A rotating strike between Canada Post and a union representing postal workers has hit Cranbrook again as the two sides remain far apart in reaching a negotiated settlement.
However, the federal labour minister signalled on Thursday that the Liberals may introduce back-to-work legislation as a last resort.
“This ongoing work stoppage has had significant negative impacts on Canadians, businesses, international commerce, Canada Post, its workers and their families,” said Patty Hajdu, the Minister of Employment, Workforce Development and Labour. “Canadians and businesses rely on Canada Post and its workers, especially during the busy retail season. With Canadians and Canadian businesses feeling serious impacts, our government is prepared to legislate a path forward to keep goods moving for Canadians.”
That doesn’t sit well with both national and local members of the Canadian Union of Postal Workers.
“This government has said they agree that a negotiated settlement is the best resolution in the long run, they believe in free collective bargaining and agreed to renew the mandate of the mediator Morton Mitchnick for a short period of time,” according to a bulletin posted on the union website on Tuesday. “CUPW believes that the threat of back-to-work legislation will undermine the chances of negotiated settlements. We’ll do our best to reach a negotiated settlement as quickly as possible with the assistance of the mediator. We will see shortly if this was a real attempt to achieve negotiated settlements.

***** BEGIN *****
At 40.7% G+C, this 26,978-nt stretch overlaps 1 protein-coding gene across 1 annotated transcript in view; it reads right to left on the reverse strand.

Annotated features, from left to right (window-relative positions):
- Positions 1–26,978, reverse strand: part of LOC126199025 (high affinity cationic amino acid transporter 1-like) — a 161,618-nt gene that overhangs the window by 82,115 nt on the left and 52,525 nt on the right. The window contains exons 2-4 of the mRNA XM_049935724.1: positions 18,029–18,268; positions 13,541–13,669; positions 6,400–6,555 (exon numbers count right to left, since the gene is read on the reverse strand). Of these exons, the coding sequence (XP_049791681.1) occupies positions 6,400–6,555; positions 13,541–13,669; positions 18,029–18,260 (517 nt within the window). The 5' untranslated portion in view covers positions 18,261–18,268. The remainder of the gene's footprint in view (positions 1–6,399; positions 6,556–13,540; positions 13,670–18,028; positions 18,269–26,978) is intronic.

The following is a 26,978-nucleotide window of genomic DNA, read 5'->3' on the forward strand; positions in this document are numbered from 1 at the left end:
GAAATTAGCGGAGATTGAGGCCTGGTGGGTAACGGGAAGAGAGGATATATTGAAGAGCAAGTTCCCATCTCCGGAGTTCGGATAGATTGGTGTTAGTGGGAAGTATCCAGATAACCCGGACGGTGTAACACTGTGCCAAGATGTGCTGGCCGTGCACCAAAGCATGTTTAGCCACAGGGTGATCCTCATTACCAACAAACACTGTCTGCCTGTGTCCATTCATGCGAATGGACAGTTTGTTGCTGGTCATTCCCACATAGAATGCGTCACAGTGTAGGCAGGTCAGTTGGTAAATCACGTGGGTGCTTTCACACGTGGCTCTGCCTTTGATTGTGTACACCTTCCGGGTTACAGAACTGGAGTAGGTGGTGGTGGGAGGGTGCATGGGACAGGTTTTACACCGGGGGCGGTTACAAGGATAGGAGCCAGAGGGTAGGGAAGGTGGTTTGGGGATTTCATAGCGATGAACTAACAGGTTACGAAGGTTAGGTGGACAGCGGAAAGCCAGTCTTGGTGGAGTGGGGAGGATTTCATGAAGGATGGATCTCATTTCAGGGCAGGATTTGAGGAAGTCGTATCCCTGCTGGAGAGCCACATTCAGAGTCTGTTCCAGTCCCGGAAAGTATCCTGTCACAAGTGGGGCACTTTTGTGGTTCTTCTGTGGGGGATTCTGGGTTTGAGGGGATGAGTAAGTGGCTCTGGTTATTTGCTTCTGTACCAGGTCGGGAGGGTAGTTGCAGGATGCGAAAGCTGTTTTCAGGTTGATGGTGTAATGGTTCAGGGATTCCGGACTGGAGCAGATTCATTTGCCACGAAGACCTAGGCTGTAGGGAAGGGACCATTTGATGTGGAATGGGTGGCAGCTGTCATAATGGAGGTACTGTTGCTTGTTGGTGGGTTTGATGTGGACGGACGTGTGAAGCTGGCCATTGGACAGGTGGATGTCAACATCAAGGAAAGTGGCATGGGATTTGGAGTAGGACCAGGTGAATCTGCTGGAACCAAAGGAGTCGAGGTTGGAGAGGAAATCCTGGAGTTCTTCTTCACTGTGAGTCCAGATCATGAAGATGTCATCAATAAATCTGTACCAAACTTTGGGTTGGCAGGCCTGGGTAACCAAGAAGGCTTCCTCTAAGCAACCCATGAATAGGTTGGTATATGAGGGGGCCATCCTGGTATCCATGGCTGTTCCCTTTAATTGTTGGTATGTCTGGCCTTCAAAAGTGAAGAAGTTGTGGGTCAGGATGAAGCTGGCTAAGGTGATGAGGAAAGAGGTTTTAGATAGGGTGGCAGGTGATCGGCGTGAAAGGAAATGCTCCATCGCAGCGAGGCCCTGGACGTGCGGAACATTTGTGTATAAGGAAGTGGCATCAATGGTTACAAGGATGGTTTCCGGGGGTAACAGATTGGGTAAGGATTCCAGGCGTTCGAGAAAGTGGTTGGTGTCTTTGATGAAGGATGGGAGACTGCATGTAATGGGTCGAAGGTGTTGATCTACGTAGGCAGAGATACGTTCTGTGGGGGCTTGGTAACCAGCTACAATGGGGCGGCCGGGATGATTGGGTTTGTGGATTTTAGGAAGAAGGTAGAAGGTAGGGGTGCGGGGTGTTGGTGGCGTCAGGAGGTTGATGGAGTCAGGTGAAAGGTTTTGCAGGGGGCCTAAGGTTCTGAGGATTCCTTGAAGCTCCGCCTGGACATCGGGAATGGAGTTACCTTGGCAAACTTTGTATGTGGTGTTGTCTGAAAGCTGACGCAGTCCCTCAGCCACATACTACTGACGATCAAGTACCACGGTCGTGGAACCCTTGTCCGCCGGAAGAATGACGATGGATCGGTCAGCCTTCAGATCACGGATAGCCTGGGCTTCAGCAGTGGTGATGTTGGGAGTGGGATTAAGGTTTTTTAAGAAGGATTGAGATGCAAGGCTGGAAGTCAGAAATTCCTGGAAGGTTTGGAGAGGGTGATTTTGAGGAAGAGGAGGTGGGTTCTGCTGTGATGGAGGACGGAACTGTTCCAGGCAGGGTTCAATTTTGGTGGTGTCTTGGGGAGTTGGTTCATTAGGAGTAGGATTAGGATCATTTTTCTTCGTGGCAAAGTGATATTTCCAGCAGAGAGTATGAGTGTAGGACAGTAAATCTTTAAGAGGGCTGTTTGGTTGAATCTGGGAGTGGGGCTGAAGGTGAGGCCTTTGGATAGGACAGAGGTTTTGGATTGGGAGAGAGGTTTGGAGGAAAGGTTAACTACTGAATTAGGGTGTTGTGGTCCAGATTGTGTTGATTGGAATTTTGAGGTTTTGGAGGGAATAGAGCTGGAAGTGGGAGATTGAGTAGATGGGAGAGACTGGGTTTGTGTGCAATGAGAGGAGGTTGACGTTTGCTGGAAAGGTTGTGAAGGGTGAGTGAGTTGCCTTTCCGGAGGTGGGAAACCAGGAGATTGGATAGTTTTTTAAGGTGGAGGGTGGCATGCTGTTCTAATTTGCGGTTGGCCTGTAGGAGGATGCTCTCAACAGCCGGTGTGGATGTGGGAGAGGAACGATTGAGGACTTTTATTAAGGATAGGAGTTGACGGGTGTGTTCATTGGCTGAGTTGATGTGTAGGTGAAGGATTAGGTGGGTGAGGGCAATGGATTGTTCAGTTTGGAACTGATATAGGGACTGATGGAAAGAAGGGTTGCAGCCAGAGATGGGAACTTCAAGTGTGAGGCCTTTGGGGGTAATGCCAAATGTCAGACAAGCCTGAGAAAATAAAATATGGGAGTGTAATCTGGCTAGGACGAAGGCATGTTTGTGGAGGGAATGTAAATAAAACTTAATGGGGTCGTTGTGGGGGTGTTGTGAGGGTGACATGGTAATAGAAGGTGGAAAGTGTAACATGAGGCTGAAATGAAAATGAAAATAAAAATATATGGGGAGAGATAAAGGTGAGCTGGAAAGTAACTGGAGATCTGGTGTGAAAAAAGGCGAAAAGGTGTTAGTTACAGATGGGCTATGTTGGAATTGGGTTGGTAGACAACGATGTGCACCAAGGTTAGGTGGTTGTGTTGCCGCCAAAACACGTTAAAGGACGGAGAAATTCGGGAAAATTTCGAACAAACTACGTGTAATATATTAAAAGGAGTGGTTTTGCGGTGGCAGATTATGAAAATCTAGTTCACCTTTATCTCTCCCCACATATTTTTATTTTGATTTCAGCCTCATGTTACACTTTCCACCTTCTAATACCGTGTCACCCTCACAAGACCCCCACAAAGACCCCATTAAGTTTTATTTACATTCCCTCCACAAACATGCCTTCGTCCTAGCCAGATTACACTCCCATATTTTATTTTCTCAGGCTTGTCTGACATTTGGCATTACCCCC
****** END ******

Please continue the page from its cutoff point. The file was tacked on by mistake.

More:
Brent Bush, the president of CUPW Local 728, said the potential back-to-work legislation means that Canada Post doesn’t need to make any concessions, knowing that the federal government is going to intervene.
Bush pointed to a 2016 ruling in an earlier labour dispute between the federal government and the union, which successfully challenged back-to-work legislation introduced in 2011 after the presiding judge found it violated charter rights.
“We’ve been legislated back to work before and it’s a fundamental assault on free collective bargaining rights and we’re just not going to take it anymore,” said Bush.
A mediator has been reappointed to try and bridge the gap between the two sides, as outstanding issues include overburdening of letter carriers, employee health and safety, pay equity, time worked for time paid, and more.
“We’ve tried to use rotating strikes, minimize the impact to the public in order to put pressure on Canada Post,” said Bush. “This is our fourth week of rotating strikes and it doesn’t appear that pressure has persuaded Canada Post to come to the negotiating table. They are so far apart; it’s incredible how far apart we are.”